Welcome to the third installment in the series A Clean Guide to Camping at Coachella. Three years ago, I attended Coachella for the first time. And because I am a stage-twelve, borderline-obsessive planner, I started researching how to Coachella about four months before we actually went to Coachella. As a result of what I found and didn’t find, I decided to write my own How to Coachella Guide. Ultimately, it could be How to Music Festival, but not all music festivals are held in Satan’s asshole, so this really only applies to music festivals in the desert during hotter months. This guide is also for the clean freaks attending music festivals or those who don’t wish to die of dysentery.
In Part One, we talked about how to set up camp for a successful Coachella Car Camping experience. Part Two focused on how to survive once you’re there. And this, Part Three, is about our second Coachella attempt this year— three years after the first— in which I put my Coachella smarts to the test.
We’ll talk about what I learned from the first two posts and how I implemented the things that went well, to truly craft an awesome second attempt. And don’t worry, we’re going back again next year. Because Beyoncé.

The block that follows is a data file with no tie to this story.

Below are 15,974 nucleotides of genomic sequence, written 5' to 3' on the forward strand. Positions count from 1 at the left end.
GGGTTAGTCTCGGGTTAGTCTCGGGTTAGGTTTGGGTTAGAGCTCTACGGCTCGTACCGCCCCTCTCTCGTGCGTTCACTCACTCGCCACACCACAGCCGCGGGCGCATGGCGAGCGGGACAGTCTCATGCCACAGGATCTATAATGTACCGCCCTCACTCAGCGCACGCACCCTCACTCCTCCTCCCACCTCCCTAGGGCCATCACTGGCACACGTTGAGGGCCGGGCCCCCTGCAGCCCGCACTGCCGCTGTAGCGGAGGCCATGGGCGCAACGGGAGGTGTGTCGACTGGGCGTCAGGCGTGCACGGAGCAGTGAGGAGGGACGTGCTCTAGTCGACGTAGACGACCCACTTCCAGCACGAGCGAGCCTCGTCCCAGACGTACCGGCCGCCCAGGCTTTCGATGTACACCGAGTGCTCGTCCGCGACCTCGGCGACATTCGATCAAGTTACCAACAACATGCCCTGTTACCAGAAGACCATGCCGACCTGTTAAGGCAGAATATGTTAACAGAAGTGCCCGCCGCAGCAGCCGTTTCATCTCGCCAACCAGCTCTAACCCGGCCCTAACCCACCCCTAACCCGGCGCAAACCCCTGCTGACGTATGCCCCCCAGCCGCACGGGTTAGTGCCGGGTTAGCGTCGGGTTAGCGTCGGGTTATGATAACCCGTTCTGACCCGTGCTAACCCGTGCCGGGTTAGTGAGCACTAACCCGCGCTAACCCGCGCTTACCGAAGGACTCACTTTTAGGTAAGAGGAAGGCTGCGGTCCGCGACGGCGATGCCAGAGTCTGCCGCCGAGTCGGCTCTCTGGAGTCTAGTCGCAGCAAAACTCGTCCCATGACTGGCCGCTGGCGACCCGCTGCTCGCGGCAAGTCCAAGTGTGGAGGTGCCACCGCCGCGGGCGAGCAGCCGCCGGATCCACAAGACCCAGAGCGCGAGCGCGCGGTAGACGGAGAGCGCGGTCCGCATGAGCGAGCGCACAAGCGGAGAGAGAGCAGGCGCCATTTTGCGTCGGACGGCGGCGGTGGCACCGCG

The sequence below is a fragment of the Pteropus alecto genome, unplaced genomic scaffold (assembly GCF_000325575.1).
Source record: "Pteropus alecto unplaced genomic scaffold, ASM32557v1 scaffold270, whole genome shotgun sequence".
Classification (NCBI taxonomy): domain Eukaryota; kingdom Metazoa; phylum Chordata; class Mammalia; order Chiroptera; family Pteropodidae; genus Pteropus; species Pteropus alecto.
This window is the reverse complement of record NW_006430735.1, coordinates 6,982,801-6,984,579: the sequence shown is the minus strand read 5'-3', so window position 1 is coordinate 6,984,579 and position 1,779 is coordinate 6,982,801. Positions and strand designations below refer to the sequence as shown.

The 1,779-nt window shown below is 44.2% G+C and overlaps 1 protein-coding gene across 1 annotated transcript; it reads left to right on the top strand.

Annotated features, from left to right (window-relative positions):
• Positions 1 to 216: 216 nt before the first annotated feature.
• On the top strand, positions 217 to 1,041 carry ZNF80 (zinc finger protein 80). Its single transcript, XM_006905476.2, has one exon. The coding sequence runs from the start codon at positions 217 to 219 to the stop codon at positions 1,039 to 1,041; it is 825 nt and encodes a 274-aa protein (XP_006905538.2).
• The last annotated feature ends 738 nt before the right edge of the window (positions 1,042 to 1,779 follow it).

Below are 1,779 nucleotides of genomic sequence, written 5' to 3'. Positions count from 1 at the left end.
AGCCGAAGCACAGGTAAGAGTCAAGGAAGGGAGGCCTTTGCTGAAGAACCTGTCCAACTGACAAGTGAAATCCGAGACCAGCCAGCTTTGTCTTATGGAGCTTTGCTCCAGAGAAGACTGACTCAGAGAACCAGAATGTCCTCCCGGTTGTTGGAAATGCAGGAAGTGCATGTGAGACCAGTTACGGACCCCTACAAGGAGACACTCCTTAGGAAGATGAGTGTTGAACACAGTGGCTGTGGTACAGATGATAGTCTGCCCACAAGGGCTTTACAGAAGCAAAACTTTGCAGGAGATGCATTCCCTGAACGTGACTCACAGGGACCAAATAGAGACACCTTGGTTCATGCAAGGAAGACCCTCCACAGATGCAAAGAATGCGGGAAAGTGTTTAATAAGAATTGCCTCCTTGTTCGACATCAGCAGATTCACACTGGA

Because I am a stage-twelve borderline-obsessive planner, I studied for several months before my first Coachella. I can confidently say I was much more relaxed in my planning this time around. Maybe because I’d done it before. Maybe because I’m more financially stable now than I was three years ago. Whatever the case may be, I was much more relaxed about it. And we still had an incredible time. I also went with a group that had their own ideas and strategies from their previous Coachella attempts. Their plans exposed me to things I never would have tried or thought of myself, so now I have some opinions about different plans and recommendations for you, future Coachella goers.
In my first Coachella experience, we arrived late at night on Thursday and had to set up camp in the dark. This year, the people I went with wanted to be some of the first people there to ensure we got a really great camping position. So here’s the thing about that. We arrived in Indio at 5:45am on Thursday morning. We all met at a Walmart that didn’t exist the last time I went. It also didn’t open until 6am. The campground does not open until 9am. You are also not allowed to line up at the campground before 9 so as not to impede the normal everyday Indio traffic.